The current offers thread throws some light on the demise of supermarket wine in general.
I said many years ago that ‘once the supermarkets had taken over the bulk market’ we would see the slow demise of what is offered and the preponderance of own label and big brands.
And so it has come to pass, remember the days when Waitrose lead the charge on the fine wine front using MW as buyers and promoters, only to see the likes of Tesco and others poach them.
These were the days when Tesco in particular not only had a constantly changing range and a fine wine section but also a very succesful online Wine Direct dept, Sainsburys had similar, all now gone.
The competition between them all kept the wine depts on their toes with many top end wines appearing at discounted prices, alas it was all short lived, Tesco who were almost certainly top of the heap re their online sales are now the worst of them all with hardly any wines outside of own label and big brands, as for the others they really don’t have to try very hard as only Waitrose offer anything out of the ordinary and even they have cut back, see the Champagne sparkling wine section as an example, and despite being half decent it has become somewhat moribund.
All this of course should be good news for the likes of TWS but few who shop at the big supermarkets venture far for an alternative, those far of days when there was real competiion between the big stores has gone, along with their stranglehold on the sector it has reduced supermarket wines to a sea of mediocracy across the sector.
Whether this is good bad or indifferent doesn’t seem to matter, supermarket sales going by the latest figures have remained pretty constant which means they don’t really have to worry about what the likes of TWS and similar wine drinkers think, they have achieved their market share.
I agree with a lot of which you clearly state above. The likes of innovative and genuinely interested ‘wine buyers’ like Alan Cheeseman at JS are all long gone. I’m afraid the rot set in with supplier-driven category management systems. The only two wines I buy in Sainsbury now are TTD Ventoux and TTD Maremma and those, only when 25% off six!
30 years ago I worked as a Wine Buyer at Sainsburys for a couple of years and Alan Cheeseman was my boss for some of that time. He had a soul and knew when to show kindness to employees and suppliers. I have not kept a close eye on what goes on since but I think the promotional strategy has got out of hand. Supermarkets now sell about 90% of their volume on promotion and have somewhat devalued the notion of a genuine price reduction in my view. I feel prices are artificially raised so when discounted they can make normal margins on promotion. While fruit and vegetable prices rise and fall due to availabilty, so are typically expensive early in the season when there is little available, and are at their best and cheapest when there is a mid season glut, wine prices do not often vary to such an extent. But promotions do work. If I am shopping in a supermarket I usually buy items on promotion, especially when I am not sure what to buy, as the price for most items is more likely to be fair.
I agree as well. A few years ago I was a big fan of the M&S range as in addition to all the mainstream options there were some good ‘off the beaten track’ wines to choose from. I enjoyed working my way through the selection and learned a lot about wine in the process. The wines changed from one year to the next and I really got the impression that M&S were working hard to keep things current and interesting.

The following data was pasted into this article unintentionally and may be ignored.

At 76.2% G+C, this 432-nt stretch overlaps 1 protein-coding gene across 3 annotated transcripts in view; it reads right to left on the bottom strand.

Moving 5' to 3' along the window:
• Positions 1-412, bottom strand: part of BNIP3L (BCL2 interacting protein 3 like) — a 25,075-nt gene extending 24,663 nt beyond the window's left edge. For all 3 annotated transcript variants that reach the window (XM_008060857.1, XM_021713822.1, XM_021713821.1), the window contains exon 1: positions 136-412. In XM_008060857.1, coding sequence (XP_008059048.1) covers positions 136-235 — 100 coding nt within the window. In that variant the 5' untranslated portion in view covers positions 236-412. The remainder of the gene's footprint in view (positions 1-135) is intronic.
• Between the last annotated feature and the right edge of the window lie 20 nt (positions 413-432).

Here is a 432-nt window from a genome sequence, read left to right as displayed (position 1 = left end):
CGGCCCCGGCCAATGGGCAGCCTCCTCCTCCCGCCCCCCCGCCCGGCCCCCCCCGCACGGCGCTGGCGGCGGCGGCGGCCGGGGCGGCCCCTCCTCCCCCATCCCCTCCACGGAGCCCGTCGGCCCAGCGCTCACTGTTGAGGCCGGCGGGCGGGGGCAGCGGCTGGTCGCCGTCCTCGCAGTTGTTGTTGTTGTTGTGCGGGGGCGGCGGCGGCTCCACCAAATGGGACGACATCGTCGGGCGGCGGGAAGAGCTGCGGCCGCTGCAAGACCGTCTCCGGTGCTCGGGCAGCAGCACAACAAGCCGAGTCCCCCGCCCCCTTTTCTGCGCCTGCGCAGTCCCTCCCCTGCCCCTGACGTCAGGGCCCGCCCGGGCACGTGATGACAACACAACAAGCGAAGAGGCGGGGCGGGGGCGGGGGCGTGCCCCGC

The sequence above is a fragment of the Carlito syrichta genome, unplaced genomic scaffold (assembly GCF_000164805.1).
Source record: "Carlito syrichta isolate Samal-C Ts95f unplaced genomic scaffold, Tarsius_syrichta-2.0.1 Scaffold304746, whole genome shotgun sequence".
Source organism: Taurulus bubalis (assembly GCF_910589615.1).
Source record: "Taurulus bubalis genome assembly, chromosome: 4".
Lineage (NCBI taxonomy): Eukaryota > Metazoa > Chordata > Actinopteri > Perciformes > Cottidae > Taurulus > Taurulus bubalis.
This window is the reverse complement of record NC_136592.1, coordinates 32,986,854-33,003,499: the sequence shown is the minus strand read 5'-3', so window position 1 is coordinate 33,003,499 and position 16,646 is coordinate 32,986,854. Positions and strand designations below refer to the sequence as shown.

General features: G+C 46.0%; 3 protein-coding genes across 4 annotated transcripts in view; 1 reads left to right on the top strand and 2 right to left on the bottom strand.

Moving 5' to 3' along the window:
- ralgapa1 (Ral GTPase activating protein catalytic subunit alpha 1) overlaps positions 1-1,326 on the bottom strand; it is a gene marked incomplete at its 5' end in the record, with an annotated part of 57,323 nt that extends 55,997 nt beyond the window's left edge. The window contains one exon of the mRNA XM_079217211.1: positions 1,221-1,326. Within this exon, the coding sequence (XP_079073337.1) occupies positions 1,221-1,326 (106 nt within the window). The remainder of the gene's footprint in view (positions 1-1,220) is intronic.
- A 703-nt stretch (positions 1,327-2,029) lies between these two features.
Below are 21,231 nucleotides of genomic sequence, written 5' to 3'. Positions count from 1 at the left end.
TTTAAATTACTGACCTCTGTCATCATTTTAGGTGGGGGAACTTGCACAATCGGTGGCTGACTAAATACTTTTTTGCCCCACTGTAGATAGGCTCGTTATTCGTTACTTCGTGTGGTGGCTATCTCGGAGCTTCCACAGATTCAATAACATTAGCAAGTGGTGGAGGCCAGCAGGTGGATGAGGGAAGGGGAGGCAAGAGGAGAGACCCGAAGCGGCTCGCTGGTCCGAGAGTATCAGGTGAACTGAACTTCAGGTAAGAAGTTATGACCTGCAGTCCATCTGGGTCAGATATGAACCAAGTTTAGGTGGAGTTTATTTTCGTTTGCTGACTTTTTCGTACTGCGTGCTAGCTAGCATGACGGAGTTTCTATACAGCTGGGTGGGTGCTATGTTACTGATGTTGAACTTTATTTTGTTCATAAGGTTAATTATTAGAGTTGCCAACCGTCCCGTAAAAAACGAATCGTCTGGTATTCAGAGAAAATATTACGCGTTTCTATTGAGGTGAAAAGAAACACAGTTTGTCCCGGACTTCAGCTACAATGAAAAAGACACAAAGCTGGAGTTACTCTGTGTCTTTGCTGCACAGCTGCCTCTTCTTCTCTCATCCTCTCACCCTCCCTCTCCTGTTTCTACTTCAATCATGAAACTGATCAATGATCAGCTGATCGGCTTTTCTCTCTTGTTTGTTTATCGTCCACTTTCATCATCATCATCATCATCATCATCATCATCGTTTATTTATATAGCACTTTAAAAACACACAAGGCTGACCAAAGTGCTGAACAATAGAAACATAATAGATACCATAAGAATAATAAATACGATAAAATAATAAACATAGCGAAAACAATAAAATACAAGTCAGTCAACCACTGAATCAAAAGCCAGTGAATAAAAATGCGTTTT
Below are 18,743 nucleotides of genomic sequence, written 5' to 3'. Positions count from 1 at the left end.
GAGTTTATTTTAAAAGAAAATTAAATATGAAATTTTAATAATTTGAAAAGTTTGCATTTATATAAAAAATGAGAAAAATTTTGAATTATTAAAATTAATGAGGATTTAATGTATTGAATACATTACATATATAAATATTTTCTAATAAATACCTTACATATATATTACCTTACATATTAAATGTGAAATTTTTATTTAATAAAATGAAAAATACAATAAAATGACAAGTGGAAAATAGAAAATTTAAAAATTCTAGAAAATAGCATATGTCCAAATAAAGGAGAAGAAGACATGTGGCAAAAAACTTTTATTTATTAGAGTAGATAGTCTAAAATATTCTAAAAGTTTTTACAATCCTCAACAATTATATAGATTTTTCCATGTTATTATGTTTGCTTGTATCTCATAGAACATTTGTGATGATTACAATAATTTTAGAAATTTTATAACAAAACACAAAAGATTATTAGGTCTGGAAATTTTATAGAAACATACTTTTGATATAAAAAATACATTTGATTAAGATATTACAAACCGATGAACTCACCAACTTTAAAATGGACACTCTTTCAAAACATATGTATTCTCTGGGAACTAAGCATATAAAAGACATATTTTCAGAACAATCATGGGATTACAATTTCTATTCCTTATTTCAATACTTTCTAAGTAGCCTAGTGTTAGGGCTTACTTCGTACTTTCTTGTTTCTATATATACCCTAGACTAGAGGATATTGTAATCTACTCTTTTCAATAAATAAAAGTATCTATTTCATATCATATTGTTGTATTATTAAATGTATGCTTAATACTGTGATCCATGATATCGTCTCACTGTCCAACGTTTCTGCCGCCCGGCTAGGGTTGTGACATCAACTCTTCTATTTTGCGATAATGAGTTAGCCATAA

Sadly the range nowadays is quite poor and as others have said seems to have a heavy focus on using special offers and price reductions to drive sales. So I rarely buy any wine from M&S which, I suppose, is good news for TWS.
I don’t know other supermarket ranges that well but find Lidl’s rotating Wine Tour to be reasonable VFM with some interesting options (a named CdR village for £8 in the most recent selection).
Yes promotions are a bit like those shiny gold medal labels. Take Wine Direct - always got some 20%, 25% reduction offer on the go. I do use them sometimes because they often have some good wines - the Zorah Armenian Areni Noir for example - but their “discounted” prices more or less match what others have at normal prices.
I had the misfortune to have to go my local Tesco today in search of mushrooms as our local greengrocer had none, and noticed, again, how many wines were “on offer” or special Club Card discount prices… not one of them tempted me. But they do consistently stock one of the more tolerable ubiquitous wines - Perrin’s red La Vielle Ferme - it’s never “discounted” but at around £6 it’s pretty much what you’d pay for it in France. So, yes, I don’t buy into these discounted wine prices unless it’s a wine you’d proactively want to buy in the first place. If that makes sense ?
FWIW, my major irritation with supermarket wine, and the likes of Majestic, is the lack of transparent pricing. Good wines, at a reasonable cost, can still be had from all the major retailers, but only, if you care to check the fine details as to their source and have some knowledge as to their true worth.
As snobbish as this may sound, IMO they trade off the consumer’s ignorance, which can often apply equally to the food they sell as well. My general rule of thumb, these days, is to never buy anything from them at full price. That said, my heart goes out to some of their suppliers., especially those in home grown fruit and veg, whose profit margins have been slashed to the bone, often, to the point of no longer being viable.